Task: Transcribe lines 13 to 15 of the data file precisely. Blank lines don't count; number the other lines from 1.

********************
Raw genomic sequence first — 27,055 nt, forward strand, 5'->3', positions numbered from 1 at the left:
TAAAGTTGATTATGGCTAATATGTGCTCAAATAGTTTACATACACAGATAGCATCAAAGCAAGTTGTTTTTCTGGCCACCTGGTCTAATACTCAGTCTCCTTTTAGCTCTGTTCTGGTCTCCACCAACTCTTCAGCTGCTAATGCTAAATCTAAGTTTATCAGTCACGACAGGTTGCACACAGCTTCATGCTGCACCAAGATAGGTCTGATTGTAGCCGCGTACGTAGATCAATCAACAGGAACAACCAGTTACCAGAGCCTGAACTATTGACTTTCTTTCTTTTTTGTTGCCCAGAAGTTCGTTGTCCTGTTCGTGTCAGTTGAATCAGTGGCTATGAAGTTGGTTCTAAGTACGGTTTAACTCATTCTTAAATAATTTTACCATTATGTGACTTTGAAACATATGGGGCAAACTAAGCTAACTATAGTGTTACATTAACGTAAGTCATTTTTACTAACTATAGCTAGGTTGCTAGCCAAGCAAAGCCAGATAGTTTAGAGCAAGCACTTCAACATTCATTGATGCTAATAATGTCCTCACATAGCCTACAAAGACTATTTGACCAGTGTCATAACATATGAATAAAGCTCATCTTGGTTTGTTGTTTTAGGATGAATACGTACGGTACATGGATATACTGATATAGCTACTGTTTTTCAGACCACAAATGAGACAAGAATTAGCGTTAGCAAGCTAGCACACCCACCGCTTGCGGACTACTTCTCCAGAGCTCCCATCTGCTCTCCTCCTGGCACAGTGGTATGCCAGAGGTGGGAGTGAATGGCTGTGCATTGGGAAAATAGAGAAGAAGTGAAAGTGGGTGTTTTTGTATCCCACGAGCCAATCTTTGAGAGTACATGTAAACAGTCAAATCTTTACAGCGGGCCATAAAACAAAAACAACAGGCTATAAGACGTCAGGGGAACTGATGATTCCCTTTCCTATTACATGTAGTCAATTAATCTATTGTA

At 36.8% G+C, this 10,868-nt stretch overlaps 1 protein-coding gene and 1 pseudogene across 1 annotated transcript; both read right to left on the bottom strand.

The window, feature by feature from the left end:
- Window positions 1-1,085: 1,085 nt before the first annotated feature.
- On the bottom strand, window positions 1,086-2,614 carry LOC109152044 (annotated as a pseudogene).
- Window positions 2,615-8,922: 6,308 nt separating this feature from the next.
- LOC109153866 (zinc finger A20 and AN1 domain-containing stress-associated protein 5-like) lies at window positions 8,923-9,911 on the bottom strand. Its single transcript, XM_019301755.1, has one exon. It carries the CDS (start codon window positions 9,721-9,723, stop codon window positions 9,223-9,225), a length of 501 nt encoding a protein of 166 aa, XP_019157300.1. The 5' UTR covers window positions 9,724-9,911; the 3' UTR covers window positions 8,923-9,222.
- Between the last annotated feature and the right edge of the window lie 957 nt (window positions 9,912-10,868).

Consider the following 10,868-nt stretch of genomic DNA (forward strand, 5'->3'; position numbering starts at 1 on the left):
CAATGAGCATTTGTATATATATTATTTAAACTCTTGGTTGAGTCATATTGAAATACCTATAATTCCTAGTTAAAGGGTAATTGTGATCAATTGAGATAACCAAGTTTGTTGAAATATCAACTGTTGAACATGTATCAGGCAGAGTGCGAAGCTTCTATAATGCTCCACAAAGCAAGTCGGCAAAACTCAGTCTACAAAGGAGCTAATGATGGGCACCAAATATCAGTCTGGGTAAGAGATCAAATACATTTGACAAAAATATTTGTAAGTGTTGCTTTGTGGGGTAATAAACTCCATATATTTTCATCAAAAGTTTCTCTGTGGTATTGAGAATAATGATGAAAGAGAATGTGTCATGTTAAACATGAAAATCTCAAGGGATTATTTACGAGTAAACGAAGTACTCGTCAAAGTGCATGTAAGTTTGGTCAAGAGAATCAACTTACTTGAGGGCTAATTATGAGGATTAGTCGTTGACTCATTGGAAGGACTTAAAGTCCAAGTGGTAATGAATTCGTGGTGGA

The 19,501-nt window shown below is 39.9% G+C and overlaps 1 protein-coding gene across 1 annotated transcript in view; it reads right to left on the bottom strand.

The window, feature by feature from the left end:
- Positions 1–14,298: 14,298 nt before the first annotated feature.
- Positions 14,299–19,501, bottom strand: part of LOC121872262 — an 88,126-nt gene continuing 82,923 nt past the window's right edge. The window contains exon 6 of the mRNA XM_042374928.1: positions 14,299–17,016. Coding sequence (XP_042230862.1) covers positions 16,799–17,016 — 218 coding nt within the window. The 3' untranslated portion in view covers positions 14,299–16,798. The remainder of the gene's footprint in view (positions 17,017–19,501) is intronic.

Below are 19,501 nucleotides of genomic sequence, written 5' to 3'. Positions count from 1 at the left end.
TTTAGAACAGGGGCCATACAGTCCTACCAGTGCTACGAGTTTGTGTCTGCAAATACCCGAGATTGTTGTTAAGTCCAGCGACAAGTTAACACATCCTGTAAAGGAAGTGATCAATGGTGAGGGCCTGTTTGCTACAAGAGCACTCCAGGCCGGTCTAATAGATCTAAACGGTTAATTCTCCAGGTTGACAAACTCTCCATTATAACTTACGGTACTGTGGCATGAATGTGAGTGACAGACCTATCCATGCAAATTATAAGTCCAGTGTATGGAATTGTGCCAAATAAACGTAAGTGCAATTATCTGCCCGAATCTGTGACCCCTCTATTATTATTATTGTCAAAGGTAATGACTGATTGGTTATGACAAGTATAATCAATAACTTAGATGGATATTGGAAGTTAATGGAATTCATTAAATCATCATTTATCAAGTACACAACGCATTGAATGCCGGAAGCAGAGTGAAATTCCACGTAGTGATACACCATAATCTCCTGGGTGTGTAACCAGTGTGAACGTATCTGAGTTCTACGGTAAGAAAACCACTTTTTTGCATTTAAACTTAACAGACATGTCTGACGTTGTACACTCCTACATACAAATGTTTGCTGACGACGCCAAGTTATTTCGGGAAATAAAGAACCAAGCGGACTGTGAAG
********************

The window, feature by feature from the left end:
- Positions 1–14,298: 14,298 nt before the first annotated feature.
- Positions 14,299–19,501, bottom strand: part of LOC121872262 — an 88,126-nt gene continuing 82,923 nt past the window's right edge. The window contains exon 6 of the mRNA XM_042374928.1: positions 14,299–17,016. Coding sequence (XP_042230862.1) covers positions 16,799–17,016 — 218 coding nt within the window. The 3' untranslated portion in view covers positions 14,299–16,798. The remainder of the gene's footprint in view (positions 17,017–19,501) is intronic.